(1) was filed within 12 months of the provisional filing, and
(2) claims subject matter described in the provisional.
Of course, Congress wrote this out in an endearingly more complicated way.

35 U.S.C. 119 Benefit of earlier filing date; right of priority.
(1) An application for patent filed under section 111(a) or section 363 for an invention disclosed in the manner provided by section 112(a) (other than the requirement to disclose the best mode) in a provisional application filed under section 111(b), by an inventor or inventors named in the provisional application, shall have the same effect, as to such invention, as though filed on the date of the provisional application filed under section 111(b), if the application for patent filed under section 111(a) or section 363 is filed not later than 12 months after the date on which the provisional application was filed and if it contains or is amended to contain a specific reference to the provisional application. The Director may prescribe regulations, including the requirement for payment of the fee specified in section 41(a)(7), pursuant to which the 12-month period set forth in this subsection may be extended by an additional 2 months if the delay in filing the application under section 111(a) or section 363 within the 12-month period was unintentional. No application shall be entitled to the benefit of an earlier filed provisional application under this subsection unless an amendment containing the specific reference to the earlier filed provisional application is submitted at such time during the pendency of the application as required by the Director. The Director may consider the failure to submit such an amendment within that time period as a waiver of any benefit under this subsection. The Director may establish procedures, including the payment of the fee specified in section 41(a)(7), to accept an unintentionally delayed submission of an amendment under this subsection.
(2) A provisional application filed under section 111(b) may not be relied upon in any proceeding in the Patent and Trademark Office unless the fee set forth in subparagraph (A) or (C) of section 41(a)(1) has been paid.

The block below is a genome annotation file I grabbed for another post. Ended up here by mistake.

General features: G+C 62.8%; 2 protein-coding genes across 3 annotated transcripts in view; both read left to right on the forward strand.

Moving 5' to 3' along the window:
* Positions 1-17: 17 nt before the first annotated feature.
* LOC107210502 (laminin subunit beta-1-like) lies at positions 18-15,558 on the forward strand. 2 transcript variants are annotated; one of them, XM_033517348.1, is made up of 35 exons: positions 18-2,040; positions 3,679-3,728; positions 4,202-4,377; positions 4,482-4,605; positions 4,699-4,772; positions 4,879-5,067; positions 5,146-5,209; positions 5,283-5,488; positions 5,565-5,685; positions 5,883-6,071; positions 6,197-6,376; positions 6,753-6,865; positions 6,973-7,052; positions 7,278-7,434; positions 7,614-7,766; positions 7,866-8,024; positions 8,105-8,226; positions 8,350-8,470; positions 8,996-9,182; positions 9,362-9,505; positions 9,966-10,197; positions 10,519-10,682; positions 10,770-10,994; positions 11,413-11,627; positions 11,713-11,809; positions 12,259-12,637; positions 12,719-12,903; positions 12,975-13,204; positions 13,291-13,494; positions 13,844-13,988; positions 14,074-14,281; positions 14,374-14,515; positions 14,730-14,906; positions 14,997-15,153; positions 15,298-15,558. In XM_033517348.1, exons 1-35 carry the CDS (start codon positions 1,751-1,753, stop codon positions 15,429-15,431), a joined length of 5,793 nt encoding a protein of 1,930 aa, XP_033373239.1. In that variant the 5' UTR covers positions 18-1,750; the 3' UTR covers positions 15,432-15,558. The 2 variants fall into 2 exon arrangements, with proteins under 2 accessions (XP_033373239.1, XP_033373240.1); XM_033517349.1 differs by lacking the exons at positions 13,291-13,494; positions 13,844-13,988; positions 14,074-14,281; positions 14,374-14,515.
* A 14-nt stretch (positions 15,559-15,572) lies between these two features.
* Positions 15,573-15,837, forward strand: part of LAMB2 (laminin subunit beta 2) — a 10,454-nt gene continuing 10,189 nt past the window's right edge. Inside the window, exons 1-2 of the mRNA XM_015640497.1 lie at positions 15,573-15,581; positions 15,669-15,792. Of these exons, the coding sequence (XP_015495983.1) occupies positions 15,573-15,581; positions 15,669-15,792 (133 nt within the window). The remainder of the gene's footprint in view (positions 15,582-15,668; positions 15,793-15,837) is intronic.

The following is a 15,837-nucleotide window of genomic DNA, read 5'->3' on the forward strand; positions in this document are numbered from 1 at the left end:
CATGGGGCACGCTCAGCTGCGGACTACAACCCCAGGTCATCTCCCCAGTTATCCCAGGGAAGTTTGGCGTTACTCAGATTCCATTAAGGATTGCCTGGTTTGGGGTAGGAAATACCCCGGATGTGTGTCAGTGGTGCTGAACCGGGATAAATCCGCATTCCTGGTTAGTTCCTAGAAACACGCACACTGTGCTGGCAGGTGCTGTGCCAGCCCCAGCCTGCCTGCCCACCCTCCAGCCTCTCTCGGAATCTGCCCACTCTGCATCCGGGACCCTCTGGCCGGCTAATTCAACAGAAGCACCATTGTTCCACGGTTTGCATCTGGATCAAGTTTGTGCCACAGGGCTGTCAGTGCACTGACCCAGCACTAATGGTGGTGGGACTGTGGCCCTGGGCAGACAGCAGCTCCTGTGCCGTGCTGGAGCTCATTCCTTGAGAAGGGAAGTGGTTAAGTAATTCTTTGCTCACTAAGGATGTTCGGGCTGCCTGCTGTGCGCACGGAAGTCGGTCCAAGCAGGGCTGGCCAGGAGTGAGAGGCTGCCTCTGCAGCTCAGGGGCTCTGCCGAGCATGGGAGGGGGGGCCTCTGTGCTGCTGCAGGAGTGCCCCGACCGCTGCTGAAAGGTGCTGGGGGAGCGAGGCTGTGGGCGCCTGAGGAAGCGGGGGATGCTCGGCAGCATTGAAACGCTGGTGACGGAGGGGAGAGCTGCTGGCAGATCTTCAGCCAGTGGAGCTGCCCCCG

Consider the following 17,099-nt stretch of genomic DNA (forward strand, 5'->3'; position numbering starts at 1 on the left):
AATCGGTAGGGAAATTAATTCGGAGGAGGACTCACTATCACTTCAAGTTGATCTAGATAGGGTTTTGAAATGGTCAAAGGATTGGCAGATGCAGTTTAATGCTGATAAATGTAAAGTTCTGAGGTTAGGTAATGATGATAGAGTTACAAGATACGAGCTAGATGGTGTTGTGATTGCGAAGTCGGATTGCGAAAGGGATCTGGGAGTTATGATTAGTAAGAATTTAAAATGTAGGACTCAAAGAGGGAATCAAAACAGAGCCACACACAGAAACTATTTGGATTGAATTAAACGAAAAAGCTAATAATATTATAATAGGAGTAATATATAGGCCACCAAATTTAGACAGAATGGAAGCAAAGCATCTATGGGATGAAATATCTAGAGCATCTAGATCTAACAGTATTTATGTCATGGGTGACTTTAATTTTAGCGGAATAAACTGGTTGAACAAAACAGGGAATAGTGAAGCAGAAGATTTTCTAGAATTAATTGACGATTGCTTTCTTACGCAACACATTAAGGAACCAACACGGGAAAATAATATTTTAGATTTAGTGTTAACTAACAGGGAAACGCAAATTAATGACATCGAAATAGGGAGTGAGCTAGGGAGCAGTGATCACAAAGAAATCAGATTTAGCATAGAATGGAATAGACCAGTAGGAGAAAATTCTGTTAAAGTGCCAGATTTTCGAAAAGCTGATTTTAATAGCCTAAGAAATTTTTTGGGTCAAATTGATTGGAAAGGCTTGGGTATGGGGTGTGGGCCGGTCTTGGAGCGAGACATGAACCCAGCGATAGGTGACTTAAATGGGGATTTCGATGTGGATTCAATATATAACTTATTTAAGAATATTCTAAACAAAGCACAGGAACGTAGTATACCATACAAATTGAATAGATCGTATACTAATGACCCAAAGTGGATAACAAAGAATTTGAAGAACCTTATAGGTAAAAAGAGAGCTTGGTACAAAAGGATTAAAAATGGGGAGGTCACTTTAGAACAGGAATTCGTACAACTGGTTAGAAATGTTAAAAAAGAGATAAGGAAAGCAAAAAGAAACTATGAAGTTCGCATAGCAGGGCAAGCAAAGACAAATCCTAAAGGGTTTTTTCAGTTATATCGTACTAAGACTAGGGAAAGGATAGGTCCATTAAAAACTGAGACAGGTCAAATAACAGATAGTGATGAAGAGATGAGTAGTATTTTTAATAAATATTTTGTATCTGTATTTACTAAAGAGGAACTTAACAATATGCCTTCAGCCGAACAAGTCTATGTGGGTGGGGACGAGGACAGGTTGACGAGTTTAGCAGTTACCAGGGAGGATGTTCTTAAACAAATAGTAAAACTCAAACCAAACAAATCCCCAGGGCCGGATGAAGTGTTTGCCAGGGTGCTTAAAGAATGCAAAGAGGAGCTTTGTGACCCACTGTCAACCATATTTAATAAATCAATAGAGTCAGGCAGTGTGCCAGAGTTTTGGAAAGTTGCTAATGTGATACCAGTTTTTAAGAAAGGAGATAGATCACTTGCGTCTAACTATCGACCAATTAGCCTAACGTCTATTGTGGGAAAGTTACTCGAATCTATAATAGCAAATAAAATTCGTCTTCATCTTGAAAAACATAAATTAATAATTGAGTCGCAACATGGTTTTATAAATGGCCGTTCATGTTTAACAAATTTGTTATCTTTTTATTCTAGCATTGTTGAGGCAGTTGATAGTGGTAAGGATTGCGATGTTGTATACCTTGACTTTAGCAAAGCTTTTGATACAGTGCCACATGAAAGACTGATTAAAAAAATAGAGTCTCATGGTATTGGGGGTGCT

(3) If the day that is 12 months after the filing date of a provisional application falls on a Saturday, Sunday, or Federal holiday within the District of Columbia, the period of pendency of the provisional application shall be extended to the next succeeding secular or business day. For an application for patent filed under section 363 in a Receiving Office other than the Patent and Trademark Office, the 12-month and additional 2-month period set forth in this subsection shall be extended as provided under the treaty and Regulations as defined in section 351.

As a practical matter, the USPTO only checks if the nonprovisional application’s filing date is within 12 months of the provisional’s—it rarely checks whether the provisional application provides a written description of what is claimed in the nonprovisional. The USPTO leaves that task for the time when another party challenges a priority date in post-grant proceedings or litigation.
The Complication of Using a Provisional as Prior Art
The Dynamic Drinkware case brings up a wrinkle: When and how can a provisional application be used as prior art?
National Graphics Lenticular Lens ExplanationDynamic Drinkware cited a patent called the Raymond patent as prior art against a National Graphics ‘196 patent involving lenticular lenses. The Raymond patent could only effectively be used as prior art against the ‘196 patent by going back to Raymond’s provisional filing date. FN1
As background to the non-patent attorney, provisional patent applications are not available to the public until a nonprovisional that claims priority to them publishes. Because of this provisional application unavailability, provisionals cannot be used as prior art against another patent or application until publication of the priority-claiming nonprovisional.